Join Date
    Sep 2006
    Shooter
    Medium Format
    Posts
    3
    I also have the opposite experience. 120 is awesome on a paterson reel. 35mm ALWAYS ends up jamming on those stupid ball bearings. The Jobo reels are a total piece of cake comparatively. I've honestly never figured out how someone decided the bearings were the right solution. It really reeks of 'if we use this method we can patent it!' to me...thought have no idea if they actually patented it.

    That all said I love the overall Paterson tank. I just don't use it for 35mm.

  7. #27

    Join Date
    May 2012
    Location
    Montana
    Shooter
    Large Format
    Posts
    17
    I've noticed that some Patterson reels are easier to load than others...I've got a "favorite" that I've been using forever that's easy to load. I don't shoot much 35mm, but 120 has always been easy to stuff on it. I don't even use the ratchet action...I just push it in, uncurling it in my hand as I go. Only takes a few minutes start to finish. I load reels sitting on the ledge of my bathtub...I just stuff a towel at the base of the door to keep the light out, and it works fine. I like having lots of room to work in there. I've always had a pair of scissors in there with me to cut the tape off the end...something you guys might not want to do in total darkness LOL.

  8. #28
    Trond's Avatar
    Join Date
    Jul 2004
    Location
    Harestua, Norway
    Shooter
    Multi Format
    Posts
    661
    Images
    74
    Quote Originally Posted by David Allen View Post
    There is no need to tape two rolls of 120 film together to load them in to a single Paterson reel.
    True, but taping guarantees that the films do not overlap on the reel. How can one make sure that they do not overlap without taping the films together?

    Trond

  9. #29

    Join Date
    Apr 2004
    Location
    Vancouver, BC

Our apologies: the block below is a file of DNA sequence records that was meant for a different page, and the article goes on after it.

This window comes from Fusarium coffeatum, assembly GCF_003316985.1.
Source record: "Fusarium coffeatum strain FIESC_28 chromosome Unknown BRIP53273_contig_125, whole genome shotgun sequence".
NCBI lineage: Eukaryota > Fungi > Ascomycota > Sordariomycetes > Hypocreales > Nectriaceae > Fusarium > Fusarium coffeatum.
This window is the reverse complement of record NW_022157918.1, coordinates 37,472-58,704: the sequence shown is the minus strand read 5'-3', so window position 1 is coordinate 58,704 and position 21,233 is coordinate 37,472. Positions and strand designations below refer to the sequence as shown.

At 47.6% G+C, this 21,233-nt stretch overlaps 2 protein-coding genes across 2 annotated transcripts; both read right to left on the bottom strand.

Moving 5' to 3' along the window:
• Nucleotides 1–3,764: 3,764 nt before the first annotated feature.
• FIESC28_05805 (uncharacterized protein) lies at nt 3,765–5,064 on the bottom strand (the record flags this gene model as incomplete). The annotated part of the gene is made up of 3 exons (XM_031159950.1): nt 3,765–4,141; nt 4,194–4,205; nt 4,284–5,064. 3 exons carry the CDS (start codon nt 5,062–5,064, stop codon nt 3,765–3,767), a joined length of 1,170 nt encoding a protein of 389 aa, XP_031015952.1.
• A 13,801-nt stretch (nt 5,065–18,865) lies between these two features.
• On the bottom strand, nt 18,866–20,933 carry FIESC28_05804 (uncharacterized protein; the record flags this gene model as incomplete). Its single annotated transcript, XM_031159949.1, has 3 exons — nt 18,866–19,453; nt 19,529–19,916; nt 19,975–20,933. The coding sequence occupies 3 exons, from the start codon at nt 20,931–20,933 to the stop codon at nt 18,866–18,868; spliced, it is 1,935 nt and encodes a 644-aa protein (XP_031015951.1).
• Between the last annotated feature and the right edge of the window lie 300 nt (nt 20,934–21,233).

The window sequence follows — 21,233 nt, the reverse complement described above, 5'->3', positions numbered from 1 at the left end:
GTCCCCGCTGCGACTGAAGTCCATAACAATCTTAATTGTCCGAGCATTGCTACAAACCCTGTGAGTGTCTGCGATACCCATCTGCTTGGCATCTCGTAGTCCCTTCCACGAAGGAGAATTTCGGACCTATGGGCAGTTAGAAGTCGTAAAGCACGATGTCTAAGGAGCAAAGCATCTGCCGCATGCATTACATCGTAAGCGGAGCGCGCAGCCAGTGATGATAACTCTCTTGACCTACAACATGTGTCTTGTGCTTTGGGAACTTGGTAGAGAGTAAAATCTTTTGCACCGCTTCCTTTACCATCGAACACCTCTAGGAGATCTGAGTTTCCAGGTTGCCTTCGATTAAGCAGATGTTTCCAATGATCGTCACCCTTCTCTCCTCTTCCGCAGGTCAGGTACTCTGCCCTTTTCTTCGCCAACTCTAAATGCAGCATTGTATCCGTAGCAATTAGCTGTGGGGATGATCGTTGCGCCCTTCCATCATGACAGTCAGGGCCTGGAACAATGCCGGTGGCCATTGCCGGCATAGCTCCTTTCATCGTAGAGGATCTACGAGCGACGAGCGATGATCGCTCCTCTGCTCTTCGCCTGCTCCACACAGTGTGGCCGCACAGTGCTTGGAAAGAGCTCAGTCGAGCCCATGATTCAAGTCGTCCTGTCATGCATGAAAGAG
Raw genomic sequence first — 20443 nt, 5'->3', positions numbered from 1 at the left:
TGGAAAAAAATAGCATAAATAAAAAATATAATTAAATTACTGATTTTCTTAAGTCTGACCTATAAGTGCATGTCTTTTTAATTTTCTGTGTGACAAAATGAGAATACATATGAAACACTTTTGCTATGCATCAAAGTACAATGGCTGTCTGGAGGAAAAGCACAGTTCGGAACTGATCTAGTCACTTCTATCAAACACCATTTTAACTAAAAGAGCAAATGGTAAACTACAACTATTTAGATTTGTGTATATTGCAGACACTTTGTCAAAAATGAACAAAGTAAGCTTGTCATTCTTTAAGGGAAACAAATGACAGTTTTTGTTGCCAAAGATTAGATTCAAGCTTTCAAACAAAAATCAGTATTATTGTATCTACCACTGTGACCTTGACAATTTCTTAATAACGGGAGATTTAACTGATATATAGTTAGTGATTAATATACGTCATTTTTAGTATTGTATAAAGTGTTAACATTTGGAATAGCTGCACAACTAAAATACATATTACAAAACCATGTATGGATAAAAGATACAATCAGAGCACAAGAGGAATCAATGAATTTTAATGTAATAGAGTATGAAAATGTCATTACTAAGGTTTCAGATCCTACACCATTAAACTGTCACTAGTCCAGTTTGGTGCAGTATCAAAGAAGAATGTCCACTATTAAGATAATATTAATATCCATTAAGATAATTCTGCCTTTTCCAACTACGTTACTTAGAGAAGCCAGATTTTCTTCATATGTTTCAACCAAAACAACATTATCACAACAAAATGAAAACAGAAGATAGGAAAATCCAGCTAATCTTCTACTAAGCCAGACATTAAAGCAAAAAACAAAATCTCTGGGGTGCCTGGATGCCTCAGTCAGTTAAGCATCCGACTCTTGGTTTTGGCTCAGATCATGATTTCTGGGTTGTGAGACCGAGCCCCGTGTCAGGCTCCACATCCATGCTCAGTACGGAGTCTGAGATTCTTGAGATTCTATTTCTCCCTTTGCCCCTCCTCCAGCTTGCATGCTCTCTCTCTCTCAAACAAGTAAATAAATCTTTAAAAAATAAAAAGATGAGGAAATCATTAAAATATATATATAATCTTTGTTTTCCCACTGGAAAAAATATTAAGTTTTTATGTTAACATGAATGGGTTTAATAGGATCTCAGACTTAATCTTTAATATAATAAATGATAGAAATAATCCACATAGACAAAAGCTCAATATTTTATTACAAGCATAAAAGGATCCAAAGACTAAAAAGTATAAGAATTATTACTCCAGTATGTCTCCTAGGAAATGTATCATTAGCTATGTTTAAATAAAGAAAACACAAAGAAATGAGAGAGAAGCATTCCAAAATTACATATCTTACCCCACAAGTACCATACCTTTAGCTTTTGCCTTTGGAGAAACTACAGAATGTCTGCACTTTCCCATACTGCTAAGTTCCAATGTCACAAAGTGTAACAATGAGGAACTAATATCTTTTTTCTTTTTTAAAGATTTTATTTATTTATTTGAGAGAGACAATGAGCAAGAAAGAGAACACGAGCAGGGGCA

Shooter
    Large Format
    Posts
    142
    When the first roll is past the ball bearings, I slide it by hand until I feel it hit the end of the spiral groove. When the second roll is loaded, just be careful not to push it any farther on the spiral and there will be no overlap. The film won't move during developing. I've done hundreds of rolls this way.

  10. #30

    Join Date
    Jan 2009
    Location
    Eastern Kansas
    Shooter
    Multi Format
    Posts
    278
    Images
    1
    I use the Patterson tank and like others usually trim the sharp corners off the leading edge of 120 film and also bend the film backwards to remove some of the curl. I also experienced problems trying to load film in a changing bag back before I had air-conditioning when it was hot and humidity was high. It's so much easier to do in a darkened bathroom or darkroom, especially if they are air-conditioned.

    Like others, I find loading a 36 exposure roll of 35mm more challenging than a 24 exposure roll. Mine tend to get hard to feed the last 8 to 10 inches of film on a roll of 36.

    Dave

Page 3 of 4 FirstFirst 1234 LastLast


 

APUG PARTNERS EQUALLY FUNDING OUR COMMUNITY:



Contact Us  |  Support Us!  |  Advertise  |  Site Terms  |  Archive  —   Search  |  Mobile Device Access  |  RSS  |  Facebook  |  Linkedin